Saturday, 5 March 2011

At the gates of Rome

When I first saw this pyramid I thought it was a modern structure, I should have known better, this card is after all of Rome. Built for the rich praetor Gaius Cestis in the years18-12BC  it was his last resting place, a tomb. The interior is a burial chamber. When Rome conquered Egypt in 30BC anything Egyptian became fashionable so why not build your pyramid at the fork of two roads so people would pass it on their way into Rome.

The contrastingly round gates are the 3rd Century Porta Ostiensis, so called because they led to Ostia which was Rome's harbour in ancient times. at the mouth of the Tiber River.  It eventually silted up. Nowadays it is called the Porta San Paolo because it was the exit of Rome that led to St Paul's basilica. Today they stand in isolation but in the 3rd Century they were attached to the Aurelia walls.  The card brings to life the  history I learnt at school about Rome's decline and the vandals sacking the city, for in 549 the Ostrogoths entered the city through these very gates.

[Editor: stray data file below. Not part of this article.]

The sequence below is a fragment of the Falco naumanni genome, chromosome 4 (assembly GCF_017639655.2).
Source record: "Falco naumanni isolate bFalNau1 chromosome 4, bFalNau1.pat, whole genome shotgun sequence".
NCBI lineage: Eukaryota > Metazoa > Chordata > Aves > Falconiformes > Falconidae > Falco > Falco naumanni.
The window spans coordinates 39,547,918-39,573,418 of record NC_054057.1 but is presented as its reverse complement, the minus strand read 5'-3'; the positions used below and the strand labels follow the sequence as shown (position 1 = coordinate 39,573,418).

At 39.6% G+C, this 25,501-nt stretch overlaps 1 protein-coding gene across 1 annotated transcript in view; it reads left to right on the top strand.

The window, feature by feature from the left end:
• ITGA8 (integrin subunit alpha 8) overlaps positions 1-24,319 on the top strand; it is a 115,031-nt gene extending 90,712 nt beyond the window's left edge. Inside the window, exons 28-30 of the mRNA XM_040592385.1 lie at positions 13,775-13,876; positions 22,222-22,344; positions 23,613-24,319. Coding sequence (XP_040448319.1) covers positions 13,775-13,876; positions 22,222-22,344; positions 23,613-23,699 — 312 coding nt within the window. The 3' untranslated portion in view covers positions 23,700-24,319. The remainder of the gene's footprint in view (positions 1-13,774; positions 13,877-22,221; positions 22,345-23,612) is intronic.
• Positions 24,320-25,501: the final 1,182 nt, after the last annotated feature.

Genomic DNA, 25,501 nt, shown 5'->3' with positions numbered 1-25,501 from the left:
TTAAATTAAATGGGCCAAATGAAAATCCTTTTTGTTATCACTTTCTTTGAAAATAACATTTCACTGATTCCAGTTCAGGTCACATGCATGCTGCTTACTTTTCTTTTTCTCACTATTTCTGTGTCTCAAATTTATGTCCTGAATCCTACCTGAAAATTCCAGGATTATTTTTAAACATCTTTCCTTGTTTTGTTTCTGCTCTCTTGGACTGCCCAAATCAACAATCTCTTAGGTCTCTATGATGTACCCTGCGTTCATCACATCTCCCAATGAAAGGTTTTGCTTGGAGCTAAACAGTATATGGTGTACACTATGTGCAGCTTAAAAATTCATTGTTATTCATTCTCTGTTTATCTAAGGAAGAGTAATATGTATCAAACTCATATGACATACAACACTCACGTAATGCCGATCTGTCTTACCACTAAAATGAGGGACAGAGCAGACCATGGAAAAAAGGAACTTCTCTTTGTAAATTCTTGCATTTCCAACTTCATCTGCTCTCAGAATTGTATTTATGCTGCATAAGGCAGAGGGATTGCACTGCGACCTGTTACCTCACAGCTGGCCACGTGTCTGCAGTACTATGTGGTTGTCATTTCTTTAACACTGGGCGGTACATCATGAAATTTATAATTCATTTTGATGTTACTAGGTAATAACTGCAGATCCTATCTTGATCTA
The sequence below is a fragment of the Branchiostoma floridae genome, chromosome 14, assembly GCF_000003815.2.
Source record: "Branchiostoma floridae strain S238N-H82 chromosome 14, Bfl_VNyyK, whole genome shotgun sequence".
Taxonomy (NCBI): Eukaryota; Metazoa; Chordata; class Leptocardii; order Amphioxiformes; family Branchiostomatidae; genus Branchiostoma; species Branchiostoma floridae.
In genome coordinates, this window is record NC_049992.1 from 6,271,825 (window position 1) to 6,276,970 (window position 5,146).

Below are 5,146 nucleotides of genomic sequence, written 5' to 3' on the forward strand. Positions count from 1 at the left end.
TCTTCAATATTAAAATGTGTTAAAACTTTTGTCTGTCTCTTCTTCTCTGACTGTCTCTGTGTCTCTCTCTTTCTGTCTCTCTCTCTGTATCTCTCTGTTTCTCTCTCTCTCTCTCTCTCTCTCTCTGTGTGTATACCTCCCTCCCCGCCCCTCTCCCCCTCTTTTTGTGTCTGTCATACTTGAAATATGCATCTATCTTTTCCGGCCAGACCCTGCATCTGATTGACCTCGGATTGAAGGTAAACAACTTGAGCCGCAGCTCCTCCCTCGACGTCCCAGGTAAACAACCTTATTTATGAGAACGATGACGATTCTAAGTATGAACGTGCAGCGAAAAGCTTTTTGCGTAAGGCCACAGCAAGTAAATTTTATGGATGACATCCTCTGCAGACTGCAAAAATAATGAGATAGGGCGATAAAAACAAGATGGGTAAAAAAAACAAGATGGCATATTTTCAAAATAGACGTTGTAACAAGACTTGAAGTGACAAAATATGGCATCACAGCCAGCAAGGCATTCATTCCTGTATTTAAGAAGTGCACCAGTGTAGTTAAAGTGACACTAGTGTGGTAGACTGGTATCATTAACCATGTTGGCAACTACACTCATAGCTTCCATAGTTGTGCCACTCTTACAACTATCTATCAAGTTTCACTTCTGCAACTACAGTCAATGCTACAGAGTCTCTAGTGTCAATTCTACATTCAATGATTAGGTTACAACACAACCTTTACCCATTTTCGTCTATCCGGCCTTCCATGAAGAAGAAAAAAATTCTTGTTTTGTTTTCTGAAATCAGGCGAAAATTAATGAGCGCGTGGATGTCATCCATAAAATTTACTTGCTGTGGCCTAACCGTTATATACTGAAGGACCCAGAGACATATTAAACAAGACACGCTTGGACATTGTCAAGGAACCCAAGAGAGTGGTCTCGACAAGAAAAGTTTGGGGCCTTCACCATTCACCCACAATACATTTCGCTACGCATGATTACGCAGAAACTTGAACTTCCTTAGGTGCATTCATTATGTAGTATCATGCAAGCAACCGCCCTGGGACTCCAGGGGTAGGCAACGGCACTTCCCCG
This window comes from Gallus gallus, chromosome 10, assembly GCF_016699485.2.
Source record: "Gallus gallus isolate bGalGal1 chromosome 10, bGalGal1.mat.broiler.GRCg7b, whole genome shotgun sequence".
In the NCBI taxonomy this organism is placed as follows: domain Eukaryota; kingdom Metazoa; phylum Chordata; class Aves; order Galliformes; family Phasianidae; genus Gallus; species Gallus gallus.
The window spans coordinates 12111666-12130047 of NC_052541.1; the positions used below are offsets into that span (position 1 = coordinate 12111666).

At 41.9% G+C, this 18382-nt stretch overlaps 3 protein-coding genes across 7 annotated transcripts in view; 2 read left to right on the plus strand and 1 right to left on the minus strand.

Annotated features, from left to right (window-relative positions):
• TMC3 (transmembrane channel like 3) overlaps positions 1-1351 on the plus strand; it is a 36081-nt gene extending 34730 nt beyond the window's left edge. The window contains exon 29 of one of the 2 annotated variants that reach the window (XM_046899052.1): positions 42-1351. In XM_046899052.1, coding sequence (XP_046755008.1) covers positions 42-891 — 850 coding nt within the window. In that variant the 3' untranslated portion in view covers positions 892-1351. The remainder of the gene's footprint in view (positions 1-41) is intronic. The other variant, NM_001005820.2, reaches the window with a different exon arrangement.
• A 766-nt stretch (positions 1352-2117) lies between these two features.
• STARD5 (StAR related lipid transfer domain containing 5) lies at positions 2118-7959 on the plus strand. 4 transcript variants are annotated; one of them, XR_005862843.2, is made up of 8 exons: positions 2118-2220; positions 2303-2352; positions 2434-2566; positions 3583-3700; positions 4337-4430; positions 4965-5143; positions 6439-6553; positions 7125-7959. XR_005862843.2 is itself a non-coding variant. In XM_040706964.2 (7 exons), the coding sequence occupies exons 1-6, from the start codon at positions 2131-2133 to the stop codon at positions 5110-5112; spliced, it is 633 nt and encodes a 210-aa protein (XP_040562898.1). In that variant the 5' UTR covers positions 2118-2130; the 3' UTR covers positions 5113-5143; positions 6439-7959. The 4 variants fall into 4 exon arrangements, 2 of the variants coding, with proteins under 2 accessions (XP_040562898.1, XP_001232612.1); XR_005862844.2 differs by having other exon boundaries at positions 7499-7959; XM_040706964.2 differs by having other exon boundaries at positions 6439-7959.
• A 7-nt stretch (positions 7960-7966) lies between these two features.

I don't know what date this unused card is but I do love the cars on it, the little Fiat by the gate and the open topped car in the foreground.  Driving in Rome I think may not be as idyllic as this scene looks on the card so perhaps it is best to take the metro and get off at the station called "Piramide"

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